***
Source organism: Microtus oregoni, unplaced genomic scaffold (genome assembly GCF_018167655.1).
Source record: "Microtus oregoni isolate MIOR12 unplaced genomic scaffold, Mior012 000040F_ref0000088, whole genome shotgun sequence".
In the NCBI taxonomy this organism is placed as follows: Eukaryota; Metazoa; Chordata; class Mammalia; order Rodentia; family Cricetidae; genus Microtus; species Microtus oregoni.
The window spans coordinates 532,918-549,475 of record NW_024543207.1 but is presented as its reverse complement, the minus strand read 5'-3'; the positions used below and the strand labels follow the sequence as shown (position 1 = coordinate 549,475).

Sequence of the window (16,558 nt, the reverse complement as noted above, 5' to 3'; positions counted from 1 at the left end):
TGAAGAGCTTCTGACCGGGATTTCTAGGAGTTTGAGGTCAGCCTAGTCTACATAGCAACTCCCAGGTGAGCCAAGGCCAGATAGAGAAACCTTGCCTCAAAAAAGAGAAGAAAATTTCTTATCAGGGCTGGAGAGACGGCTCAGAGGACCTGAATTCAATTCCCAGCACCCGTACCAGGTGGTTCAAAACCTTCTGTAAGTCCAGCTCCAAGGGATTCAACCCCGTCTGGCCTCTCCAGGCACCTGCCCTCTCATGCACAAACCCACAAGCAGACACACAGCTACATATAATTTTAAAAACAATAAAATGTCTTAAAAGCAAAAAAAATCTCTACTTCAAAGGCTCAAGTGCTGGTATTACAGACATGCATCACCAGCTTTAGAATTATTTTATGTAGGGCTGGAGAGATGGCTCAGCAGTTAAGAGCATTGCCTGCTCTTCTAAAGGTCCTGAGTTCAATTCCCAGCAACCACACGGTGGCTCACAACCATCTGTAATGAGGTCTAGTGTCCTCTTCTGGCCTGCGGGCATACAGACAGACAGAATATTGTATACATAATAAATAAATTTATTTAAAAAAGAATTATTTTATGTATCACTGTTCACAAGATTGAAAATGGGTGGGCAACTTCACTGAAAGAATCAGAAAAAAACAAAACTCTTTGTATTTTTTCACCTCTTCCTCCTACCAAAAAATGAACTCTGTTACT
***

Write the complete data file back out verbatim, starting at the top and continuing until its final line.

Source organism: Microtus oregoni, unplaced genomic scaffold (genome assembly GCF_018167655.1).
Source record: "Microtus oregoni isolate MIOR12 unplaced genomic scaffold, Mior012 000040F_ref0000088, whole genome shotgun sequence".
In the NCBI taxonomy this organism is placed as follows: Eukaryota; Metazoa; Chordata; class Mammalia; order Rodentia; family Cricetidae; genus Microtus; species Microtus oregoni.
The window spans coordinates 532,918-549,475 of record NW_024543207.1 but is presented as its reverse complement, the minus strand read 5'-3'; the positions used below and the strand labels follow the sequence as shown (position 1 = coordinate 549,475).

Sequence of the window (16,558 nt, the reverse complement as noted above, 5' to 3'; positions counted from 1 at the left end):
TGAAGAGCTTCTGACCGGGATTTCTAGGAGTTTGAGGTCAGCCTAGTCTACATAGCAACTCCCAGGTGAGCCAAGGCCAGATAGAGAAACCTTGCCTCAAAAAAGAGAAGAAAATTTCTTATCAGGGCTGGAGAGACGGCTCAGAGGACCTGAATTCAATTCCCAGCACCCGTACCAGGTGGTTCAAAACCTTCTGTAAGTCCAGCTCCAAGGGATTCAACCCCGTCTGGCCTCTCCAGGCACCTGCCCTCTCATGCACAAACCCACAAGCAGACACACAGCTACATATAATTTTAAAAACAATAAAATGTCTTAAAAGCAAAAAAAATCTCTACTTCAAAGGCTCAAGTGCTGGTATTACAGACATGCATCACCAGCTTTAGAATTATTTTATGTAGGGCTGGAGAGATGGCTCAGCAGTTAAGAGCATTGCCTGCTCTTCTAAAGGTCCTGAGTTCAATTCCCAGCAACCACACGGTGGCTCACAACCATCTGTAATGAGGTCTAGTGTCCTCTTCTGGCCTGCGGGCATACAGACAGACAGAATATTGTATACATAATAAATAAATTTATTTAAAAAAGAATTATTTTATGTATCACTGTTCACAAGATTGAAAATGGGTGGGCAACTTCACTGAAAGAATCAGAAAAAAACAAAACTCTTTGTATTTTTTCACCTCTTCCTCCTACCAAAAAATGAACTCTGTTACT